So the first step was to gather the information and then to follow it through — and take this organization and people out.

And Christiane, if I may just say, there may well be a military strike associated with this. But let’s remember that the targets here aren’t buildings — these are the people who masterminded this, and all their supporters. Striking in revenge at an isolated training camp or whatever, that’s not likely to be the objective here. Not now.

AMANPOUR: So what is, Gen. Clark? We’re talking about a faceless, maybe nameless terrorist organization, potentially — if they decide that it is Osama bin Laden, this is an organization apparently that has successfully morphed into semi-autonomous operating cells around the world. Can you tell us how you take these people out?

CLARK: I think we’re seeing the first evidence of that right now by the FBI and the local police in Boston. I think you take them out, face by face. It is an organization of faces, and they can be identified and removed.

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Decisive Force by Wesley Clark

Filed under: 9.11, Military Force, OpEds, Strategy, Terrorism — faithinwes @ 12:48 am

We must target and destroy the terrorist network. There is no room for half measures

America is indeed at war. The attacks in New York and Washington have raised the dangers posed by international terrorism to a new level. But despite the awful familiarity of the devastation, an effective US response is likely to be something unfamiliar.

For the US, the weapons of this war should be information, law enforcement and, rarely, active military force. The coalition that will form around the US and its Nato allies should agree on its intent, but not trumpet its plans. No vast military deployments should be anticipated. But urgent measures should be taken behind the scenes because the populations and economic structures of western nations will be at risk.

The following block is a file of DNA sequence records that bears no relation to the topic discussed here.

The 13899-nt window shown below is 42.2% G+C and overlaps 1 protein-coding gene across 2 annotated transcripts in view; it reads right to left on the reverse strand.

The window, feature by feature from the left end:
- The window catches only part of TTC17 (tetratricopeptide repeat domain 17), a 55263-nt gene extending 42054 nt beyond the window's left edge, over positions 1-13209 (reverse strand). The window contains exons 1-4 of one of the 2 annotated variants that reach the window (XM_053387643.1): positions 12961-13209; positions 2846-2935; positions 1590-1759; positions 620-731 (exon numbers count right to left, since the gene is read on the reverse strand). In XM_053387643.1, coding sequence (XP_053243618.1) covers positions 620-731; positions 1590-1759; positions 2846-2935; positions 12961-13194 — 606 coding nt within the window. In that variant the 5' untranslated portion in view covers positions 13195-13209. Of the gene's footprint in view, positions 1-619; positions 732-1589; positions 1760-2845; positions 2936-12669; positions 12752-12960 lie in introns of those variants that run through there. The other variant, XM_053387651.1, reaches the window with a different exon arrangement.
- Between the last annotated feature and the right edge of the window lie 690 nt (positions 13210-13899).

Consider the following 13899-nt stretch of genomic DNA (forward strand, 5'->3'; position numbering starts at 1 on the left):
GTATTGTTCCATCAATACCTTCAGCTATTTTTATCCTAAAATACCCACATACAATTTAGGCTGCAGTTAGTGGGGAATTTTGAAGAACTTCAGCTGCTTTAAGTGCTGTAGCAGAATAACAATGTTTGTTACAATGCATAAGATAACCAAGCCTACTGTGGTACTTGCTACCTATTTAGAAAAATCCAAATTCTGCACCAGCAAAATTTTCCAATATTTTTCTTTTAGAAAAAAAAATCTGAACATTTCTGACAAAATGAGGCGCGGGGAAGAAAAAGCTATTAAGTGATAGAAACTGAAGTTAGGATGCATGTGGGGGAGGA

And the American public will have to grasp a new approach to warfare. Our objective should be neither revenge nor retaliation, though we will achieve both. Rather, we must systematically target and destroy the complex network of international terrorism. The aim should be to attack not buildings but people who have masterminded, coordinated, supported and executed these and other attacks. I can hear warnings to us to narrow our objectives because the task is so difficult, warnings there may be failures and actions that can never be acknowledged. But now all must accept at face value the terrorists’ unwavering hostility to the US and all that it stands for. There is no room for half-measures in our response.

Our methods should rely first on domestic and international law, and the support and active participation of our friends and allies. Evidence must be collected, networks uncovered and a faceless threat given identity. In some cases, astute police work will win the day, here and abroad. In others, international collaboration may be necessary. Special military forces may be called on to operate in states that are uncooperative or unable to control their own territory. In exceptional cases, targets will be developed that may be handled by conventional military strikes. (more…)